During Christmas, we celebrate the truth that Christ, the Light of the World, is with us even in the darkness, and he is the light which no darkness can overcome.

That is why Holy Innocents needs to be couched within the celebratory season that is Christmas: in grappling with death and evil in the midst of a season of celebration, the celebration itself reminds us that death and evil do not have the last word, just as they did not have the first word.

The first word was Christ, and the last word is Christ.

Suffering is held within the loving arms of the God who created the cosmos, who became flesh and lived among us, who will one day wipe every tear from our eyes.

In Matthew’s account of the Holy Innocents, he ends his quote from Jeremiah with the chilling words “they are no more.” But the passage he is quoting goes on:
Thus says the Lord:
keep your voice from weeping, and your eyes from tears;
for…they shall come back from the land of the enemy;
there is hope for your future, says the Lord:
your children shall come back to their own country. (Jer 31:16-17)

Placing Holy Innocents in the midst of the Christmas season reminds us that in the end, there will be no more death or crying or pain. In the end the children will be restored to their parents, their siblings, their aunts and uncles and grandparents. In the end we will be reunited with our lost loved ones. In the end there will be wholeness and perfect communion. In the end there will be great rejoicing.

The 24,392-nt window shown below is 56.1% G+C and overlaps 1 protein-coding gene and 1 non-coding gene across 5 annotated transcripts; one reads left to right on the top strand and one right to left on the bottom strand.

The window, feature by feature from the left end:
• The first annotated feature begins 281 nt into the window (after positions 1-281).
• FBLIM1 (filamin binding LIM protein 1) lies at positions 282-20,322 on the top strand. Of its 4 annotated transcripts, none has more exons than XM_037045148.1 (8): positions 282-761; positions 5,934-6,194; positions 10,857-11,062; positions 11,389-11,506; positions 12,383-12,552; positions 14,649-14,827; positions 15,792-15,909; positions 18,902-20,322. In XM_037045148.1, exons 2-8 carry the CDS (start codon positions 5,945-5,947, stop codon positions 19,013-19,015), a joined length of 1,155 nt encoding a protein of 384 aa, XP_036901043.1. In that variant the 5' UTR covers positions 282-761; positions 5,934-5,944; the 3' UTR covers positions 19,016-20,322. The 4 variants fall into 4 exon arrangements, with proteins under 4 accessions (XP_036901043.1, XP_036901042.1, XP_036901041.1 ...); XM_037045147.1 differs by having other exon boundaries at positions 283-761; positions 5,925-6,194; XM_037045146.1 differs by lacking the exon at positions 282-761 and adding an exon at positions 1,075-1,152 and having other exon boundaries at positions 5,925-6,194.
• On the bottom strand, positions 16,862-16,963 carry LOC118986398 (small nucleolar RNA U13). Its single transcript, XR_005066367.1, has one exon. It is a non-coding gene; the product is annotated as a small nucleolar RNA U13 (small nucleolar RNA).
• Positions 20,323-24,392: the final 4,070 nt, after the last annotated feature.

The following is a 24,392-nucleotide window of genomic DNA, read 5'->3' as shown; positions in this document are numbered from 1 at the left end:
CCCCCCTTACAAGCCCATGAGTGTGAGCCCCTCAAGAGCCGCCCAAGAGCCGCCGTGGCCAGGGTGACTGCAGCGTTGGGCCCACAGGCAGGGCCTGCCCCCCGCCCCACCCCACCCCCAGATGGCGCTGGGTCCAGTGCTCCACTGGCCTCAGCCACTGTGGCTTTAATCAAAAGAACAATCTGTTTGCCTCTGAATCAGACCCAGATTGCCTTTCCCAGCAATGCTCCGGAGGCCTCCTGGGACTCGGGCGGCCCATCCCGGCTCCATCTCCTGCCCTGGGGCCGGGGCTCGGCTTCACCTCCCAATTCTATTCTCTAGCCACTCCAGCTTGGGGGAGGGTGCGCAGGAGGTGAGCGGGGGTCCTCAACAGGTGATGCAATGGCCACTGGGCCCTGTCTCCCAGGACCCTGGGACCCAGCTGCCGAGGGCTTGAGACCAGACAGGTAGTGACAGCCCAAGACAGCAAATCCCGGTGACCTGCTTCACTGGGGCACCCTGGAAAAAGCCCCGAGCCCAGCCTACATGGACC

In the meantime, we live with the hope of that promise, but not yet its fulfillment. We glimpse the joy of the end in our celebration of Christmas (the season, not simply the day), but we live in the reality of Holy Innocents: bloodshed, violence, separation, heartache.

For many in our world, even Christmas is a season of darkness, a time when the loss of loved ones, the reality of loneliness, the pain of estrangement is made all the sharper by its contrast with the prevailing mood of joy that the season engenders in others.

Holy Innocents brings that suffering into focus, validating its reality and reminding us that God is present with us in the midst of our pain. Christmas does not ignore pain; it embraces it and transforms it.

Those chalk drawings at the front of the sanctuary on the day of Jack’s baptism spoke to the reality of Holy Innocents, and also the reality of Christmas: the dead tree on one side of the communion table and the baptismal font, the living tree on the other.

How fitting that my son was baptized right in the middle.

For is that not where we all live—between the now and the not-yet of Christ’s promise of life? So often our present experience of death and desolation and despair seems overwhelming and more real than the promise of life. But sometimes, thanks be to God, we feel we live in the city of life, where children laugh and sing and dance for joy.

From: Kimberlee Conway Ireton, The Circle of Seasons: Meeting God in the Church Year (Intervarsity Press, 2008) p. 38-42.